In 2015 he was defeated in his Kingston and Surbiton seat after 18 years as an MP, but won it back from the Conservatives in 2017.
Ash Sarkar: Journalist
Ms Sarkar is a British journalist and political activist.
She is a senior editor at Novara Media and a contributor to The Guardian and The Independent.
She also teaches at the Sandberg Institute and regularly comments on politics and society in UK broadcast and online media.
Her views have been described as anti-imperialist, feminist and anti-fascist.
Sarkar campaigned for the Stop Trump Coalition group and also took part in a hunger strike to protest against the detention of asylum seekers at Yarl's Wood immigration removal centre.
Camilla Tominey: Journalist
Ms Tominey is the Associate Editor of the Daily Telegraph in London, and describes herself as a Royal Expert.
In 2005, she first started reporting on the British Royal Family when she covered Prince Charles's marriage to Camilla Parker-Bowles.
She is also a regular commentator on the BBC, ITV, Channel 5, Sky News and Australia’s Channel 9.
The mother-of-three lives in Hertfordshire with her husband and children.
Who is Question Time host Fiona Bruce?
Fiona Bruce, 55, is one of TV's most familiar celebrities, thanks to her work on shows such as BBC's Six O'Clock News and Fake or Fortune?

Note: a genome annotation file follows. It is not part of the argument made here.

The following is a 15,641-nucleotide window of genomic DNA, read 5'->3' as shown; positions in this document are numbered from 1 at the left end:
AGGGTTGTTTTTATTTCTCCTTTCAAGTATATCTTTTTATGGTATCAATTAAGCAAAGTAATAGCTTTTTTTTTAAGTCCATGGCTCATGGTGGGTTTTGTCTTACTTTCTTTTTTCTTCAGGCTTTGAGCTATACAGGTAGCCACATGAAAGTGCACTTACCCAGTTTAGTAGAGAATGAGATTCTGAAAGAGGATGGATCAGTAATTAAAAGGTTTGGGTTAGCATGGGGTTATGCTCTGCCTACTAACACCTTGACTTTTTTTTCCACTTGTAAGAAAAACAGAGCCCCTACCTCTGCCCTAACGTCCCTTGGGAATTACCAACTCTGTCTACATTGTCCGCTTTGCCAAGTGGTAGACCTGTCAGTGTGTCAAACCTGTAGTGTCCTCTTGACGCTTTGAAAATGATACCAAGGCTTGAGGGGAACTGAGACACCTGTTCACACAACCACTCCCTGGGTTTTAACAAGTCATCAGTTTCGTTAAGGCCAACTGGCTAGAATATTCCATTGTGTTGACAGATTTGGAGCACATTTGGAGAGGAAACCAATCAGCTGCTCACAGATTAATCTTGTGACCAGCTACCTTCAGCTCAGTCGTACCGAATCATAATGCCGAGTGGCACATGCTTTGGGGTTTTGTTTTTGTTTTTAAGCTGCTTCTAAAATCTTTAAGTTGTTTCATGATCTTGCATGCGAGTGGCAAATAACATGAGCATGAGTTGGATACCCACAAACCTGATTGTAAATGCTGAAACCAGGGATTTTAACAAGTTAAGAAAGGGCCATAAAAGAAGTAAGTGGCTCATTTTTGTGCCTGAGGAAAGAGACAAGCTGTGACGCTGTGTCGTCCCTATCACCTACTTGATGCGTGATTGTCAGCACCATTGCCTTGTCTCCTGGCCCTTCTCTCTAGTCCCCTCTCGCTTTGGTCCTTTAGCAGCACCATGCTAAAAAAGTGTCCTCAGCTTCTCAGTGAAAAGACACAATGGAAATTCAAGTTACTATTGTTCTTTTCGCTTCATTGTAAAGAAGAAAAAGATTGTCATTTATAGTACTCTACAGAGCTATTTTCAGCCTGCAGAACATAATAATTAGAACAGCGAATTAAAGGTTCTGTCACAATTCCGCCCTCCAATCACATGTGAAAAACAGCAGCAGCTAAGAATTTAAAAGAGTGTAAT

The Question Time host was also the first female newsreader on the BBC News at Ten.
She was born in Singapore in 1964 to an English mother and a Scottish father and has two older brothers.
She went to school in both the UK and in Italy before studying French and Italian at Oxford.
After graduating, she worked at a management consulting firm before landing a researcher job on the BBC current affairs programme Panorama.
The 55-year-old later worked as a producer and reporter on both BBC Breakfast and Newsnight and in 1999 she became the secondary presenter of the BBC Six O'Clock News.
She has hosted Crimewatch, taking over from Jill Dando after her murder and is part of the BBC election team.
The veteran newsreader was confirmed as the new host of BBC One's Question Time in January 2019.
Bruce hosted her first Question Time on January 10, 2019.
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Can I be in the Question Time audience?
Question Time is filmed in front of a live studio audience, but the audience isn’t just there to watch, applause, heckle and listen – they are put to work to come up with questions for the panel.
Those who wish to apply to be part of the audience can do so via the Join the Question Time audience web page run by the BBC.
Hopefuls will be required to fill out a questionnaire to be considered as an audience member and will be contacted on the Monday, Tuesday or Wednesday before the programme airs.
How long has Question Time been running?
Question Time has been airing on the BBC since the end of the 1970s – with the first episode broadcast on September 29, 1979.
The series was first presented by the late political broadcaster and commentator Sir Robin Day between 1979 and 1989, Peter Sisson between 1989 and 1993, and was hosted by David Dimbleby from 1994 to 2018.
The show has spawned a number of related shows including Any Questions?, The Big Questions, and Question Time Extra.